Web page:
I'm told as long as the swivel doesn't pull through the tail. All is well(extender). The initial bate does pulls the leash through the tail. It's the bateing while on the ground which damages the tail with a regular perch because the tail gets pulled against the ground...Have you found that there is tail damage for Goshawks witha Meng perch?-Thanks,Tim
Basenji, This is from the web site "The Modern Apprentice" (www.themodernapprentice.com).
"Meng Perch Designed by Heinz Meng, this is really an altered bow perch with safety enhancements. It is sometimes called a Tail-Saver Perch. This perch is marked by a narrow perching surface at the top (roughly 9" across on this one) and a wide base (roughly 24" between the rays at the widest points) with vertical rays (the outermost rays are roughly 20" long) to prevent the bird from passing under the perch and tangling. The ring to attach a leash to is at the top as well. This counter-intuitive design actually allows the bird's bating to be against a high point thus literally pulling her feet out from under her and preventing her from getting a bate at an angle that would put enough stress on a leg to break it. The high attachment also means that when the bird bates and is pulled off-center, the tail does not get bent. The leash length should create roughly a 45° angle when the leash is fully extended. In fact, the leash will pass through the bird's tail. For this reason it is important that the swivel be located at a distance that it not pass through the tail. This is easiest to achieve with a jess extender. Since the ring does not travel the length of the perch, there is no concern of the ring being trapped. "
There are also a good number of photos on the site that you could take to a welder to use to make one for you. -Joe
Have you found that there is tail damage for Goshawks witha Meng perch?-Thanks,Tim
I've never flown a gos, but i've heard of it happening, and when i looked in the weathering yard at NAFA, i don't remember seeing many, if any gos's on meng perches. The teardrop ring perch seems to be the favorite from what i've heard.
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The ring perches I've seen used with goshawks have been the rotating ring perches. I planned on using one for a passage bird but was told they work best for birds that are raised with them since they are higher off the ground. Anything high off the ground for a bird that bates a lot can be problematic because of tangling, tail problems and leg injury. If there's someway an accipiter can get tangled, it will.
For the goshawks and other accipiters I've had, I've always used a low, traditional bow perch and have never had any problems with tail feathers or leg issues. So long as the leash is kept short and the ring moves smoothly, IMHO it's the safest way to tether a bird.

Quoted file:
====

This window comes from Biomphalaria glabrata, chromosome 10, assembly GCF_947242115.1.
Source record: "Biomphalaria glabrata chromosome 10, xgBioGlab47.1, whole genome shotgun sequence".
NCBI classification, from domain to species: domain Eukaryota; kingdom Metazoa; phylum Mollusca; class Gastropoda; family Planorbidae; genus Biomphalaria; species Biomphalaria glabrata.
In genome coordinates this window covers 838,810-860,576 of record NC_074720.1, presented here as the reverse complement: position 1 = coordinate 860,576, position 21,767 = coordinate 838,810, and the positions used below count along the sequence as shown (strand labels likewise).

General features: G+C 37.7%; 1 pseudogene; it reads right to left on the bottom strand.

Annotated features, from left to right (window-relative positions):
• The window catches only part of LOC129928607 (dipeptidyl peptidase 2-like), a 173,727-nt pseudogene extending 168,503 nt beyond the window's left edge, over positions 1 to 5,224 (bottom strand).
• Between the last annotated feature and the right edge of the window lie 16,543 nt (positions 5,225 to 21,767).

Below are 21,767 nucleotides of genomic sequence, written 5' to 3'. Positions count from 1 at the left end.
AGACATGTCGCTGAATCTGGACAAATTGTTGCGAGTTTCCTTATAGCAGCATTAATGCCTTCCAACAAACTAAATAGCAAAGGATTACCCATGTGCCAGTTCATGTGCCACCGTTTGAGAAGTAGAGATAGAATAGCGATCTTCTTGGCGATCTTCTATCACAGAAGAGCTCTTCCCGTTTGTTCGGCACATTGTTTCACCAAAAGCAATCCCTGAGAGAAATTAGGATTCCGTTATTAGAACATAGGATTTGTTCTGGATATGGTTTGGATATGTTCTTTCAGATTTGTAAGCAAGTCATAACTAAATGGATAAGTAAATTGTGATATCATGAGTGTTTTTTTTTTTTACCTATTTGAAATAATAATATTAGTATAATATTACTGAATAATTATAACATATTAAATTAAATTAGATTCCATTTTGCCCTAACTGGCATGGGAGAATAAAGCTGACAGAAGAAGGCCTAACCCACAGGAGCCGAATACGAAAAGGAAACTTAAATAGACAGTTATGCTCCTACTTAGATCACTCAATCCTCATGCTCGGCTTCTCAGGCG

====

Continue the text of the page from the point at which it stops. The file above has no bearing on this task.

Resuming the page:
I've built several of these perches, and have given them to a few friends. I think there are probably 15 or more of these that I have made as I have refined my design.
The important points are:
1) to make sure the hawk cant pass through the middle of the perch. All my perches use metal rays to accomplish that, but you could also use a screen or some other kind of wrapping.
2) a high tie off point. This should be at least 9 inches or so for large hawks, but there is no harm in this being higher. Most of my perches are 18 inches tall. The high tie off point is actually the critical thing that makes these a tail and leg bone saver.
3) a good slope on the outside so that the leash slides over the perch. Jack is correct that the leash wrapping around the perch can be a danger. My perches dont do that, although I can see where he would suspect that they might not. Most of my perches have about a 60 degree angle on the outside slope. If it was going to happen, it would have in the 9 years that me and my friends have been working with these. One danger point is for the leash to hang up where the perching surface meets the metal - make that transition a nice taper.
4) You must have enough leash for the hawk to get its feet on the ground, and the leash angle must be no more than about 45 degrees. There is no harm in having more leash and reducing the angle. Most people that adocate the high tie off method think that the angle is critical and must be very near to 45 degrees, but this is not the case. Also, as Lydia pointed out on The Modern Apprentice, a leash extender is needed to get the swivel beyond the tail.
These perches are VERY prone to tip over. The higher you make them, the more they try to flip over. If you make one of these with feet instead of with spikes this is particularly problematic, but even with spikes it causes a probelm because the spikes will try and wiggle loose with each bate. You'll need to devote some thought to getting that problem solved. Like the perch wrapping I developed, I am planning on selling what I came up with so I wont give you any specific hints on that one either. But its not tough to come up with on your own with a little thought.
Basenji, Maybe I'm missing something here or something. But you posted asking for the dimensions, etc. and signed your post "Tim". Then in the last post before this one, you said that you had built about 15 of them and posted your name as "Geoff Hirschi". What gives? Are you Geoff or Tim and if you've built them before why were you asking for the dimensions??? Am I confused here or something? -Joe
If you read the bottom, it's a note to me from Geoff Hirschi , who's perch is pictured on the Modern Apprentice site. He is the guy who made them way back for Northwoods, and is the current best Meng Type Perch, I'm told.-Tim